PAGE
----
I guess everybody starts outside in, meaning most of the mental and physivcal focus is on what the arms and legs are doing.
Very gradually you start to swim more from the center of your body, making that a more and more stable foundation for the arms and legs to act upon.

Now you have learnt when to kick with one leg, and when to spear with an arm, and you know you have to be straenlined etc.
Try to build a central core foundation thats like a floating vessel where arms and legs are passengers taking a participating ride.
Let the passengers loosen up a bit if they like , taking a sunbath while the cruiser moves forward.
Thats taking things to the extreme, because the passengers have to use the paddles eventually to make the cruiser move forward, but try to implement a few procent of this idea in your stroke.

Very general advice:
Swim like you do now, but just make your movements a bit longer and smoother, while keeping your bodyline straight using some main body tone.

If you read through all the threads on this forum you will find plenty that give specific technical answers on swimmers with similar stroke technique.

I am a fan of using an almost straight leg for getting the feeling of kicking from the hip (you do kick from the knee).
ON dryland, lie face down on a mattrass, with straight leg push top of one foot in mattrass, butt wants to rise, support with other side shoulder pressing in the mattrass, building a diagonal bridge. Not a high bridge, only one inch extra lift from the butt compared to relaxed. Switch left and right side diagonal bridges at a certain tempo.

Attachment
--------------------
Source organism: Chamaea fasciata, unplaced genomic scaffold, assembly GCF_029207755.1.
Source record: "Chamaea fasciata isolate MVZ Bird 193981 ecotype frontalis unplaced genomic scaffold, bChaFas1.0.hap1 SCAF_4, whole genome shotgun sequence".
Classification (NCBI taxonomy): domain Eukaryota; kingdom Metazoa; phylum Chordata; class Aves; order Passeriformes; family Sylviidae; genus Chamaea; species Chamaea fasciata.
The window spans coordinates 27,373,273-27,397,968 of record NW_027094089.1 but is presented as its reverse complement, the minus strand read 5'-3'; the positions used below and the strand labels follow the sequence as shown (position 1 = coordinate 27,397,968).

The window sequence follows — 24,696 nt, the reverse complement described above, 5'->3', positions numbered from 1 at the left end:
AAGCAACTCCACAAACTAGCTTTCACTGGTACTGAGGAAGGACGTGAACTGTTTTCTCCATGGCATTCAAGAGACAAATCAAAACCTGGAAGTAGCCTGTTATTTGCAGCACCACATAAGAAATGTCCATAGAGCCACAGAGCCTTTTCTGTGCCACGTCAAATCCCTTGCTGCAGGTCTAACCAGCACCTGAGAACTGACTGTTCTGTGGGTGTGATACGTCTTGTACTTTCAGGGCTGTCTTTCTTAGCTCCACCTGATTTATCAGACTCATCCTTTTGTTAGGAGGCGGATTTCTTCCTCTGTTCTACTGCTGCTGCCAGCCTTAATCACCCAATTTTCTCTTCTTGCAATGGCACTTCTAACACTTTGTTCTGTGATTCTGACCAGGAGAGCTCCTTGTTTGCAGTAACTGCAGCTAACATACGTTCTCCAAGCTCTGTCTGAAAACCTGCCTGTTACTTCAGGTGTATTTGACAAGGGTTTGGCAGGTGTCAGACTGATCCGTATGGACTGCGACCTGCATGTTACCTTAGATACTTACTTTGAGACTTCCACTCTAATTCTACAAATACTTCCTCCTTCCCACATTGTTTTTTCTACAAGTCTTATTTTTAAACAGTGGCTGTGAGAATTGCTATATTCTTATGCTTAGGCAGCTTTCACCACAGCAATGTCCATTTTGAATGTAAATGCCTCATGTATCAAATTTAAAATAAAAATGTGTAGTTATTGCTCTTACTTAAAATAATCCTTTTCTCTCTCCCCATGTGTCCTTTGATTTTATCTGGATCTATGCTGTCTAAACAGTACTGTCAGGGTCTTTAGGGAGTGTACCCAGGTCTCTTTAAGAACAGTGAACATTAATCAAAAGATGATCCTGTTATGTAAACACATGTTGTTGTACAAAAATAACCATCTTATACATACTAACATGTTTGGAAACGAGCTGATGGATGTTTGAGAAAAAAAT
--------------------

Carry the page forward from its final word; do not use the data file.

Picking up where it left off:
The leg on the side of the shoulder that is pressing in the mattrass has to be lifted a bit too.
Feel that tension in your core?
Thats how your kick should feel during your swim. The knee can bend a bit during swimming, but not so much that you are loosing that basic core action.

Thanks for that!

working on your dry land exercise and I like your comments on working on inside out, working from the core.

Thanks again!

andyinnorway 02-11-2016 09:28 PM

I would encourage you to reach further forwards with the hands. Your arm shape looks a bit crabby on some still frames.

This is harder with a deep spear as you have (or have picked up in TI workshop) but your point of balance may come up as your aquatic skills increase with pool time/mindful practice.

Well done so far.

sclim 02-12-2016 03:01 AM

You are using a snorkel, and while this may be convenient at this stage of the game before you have learned to breath during swimming without compromising your balance, the snorkel use itself introduces some behavioural aspects to your swimming, not all of them useful.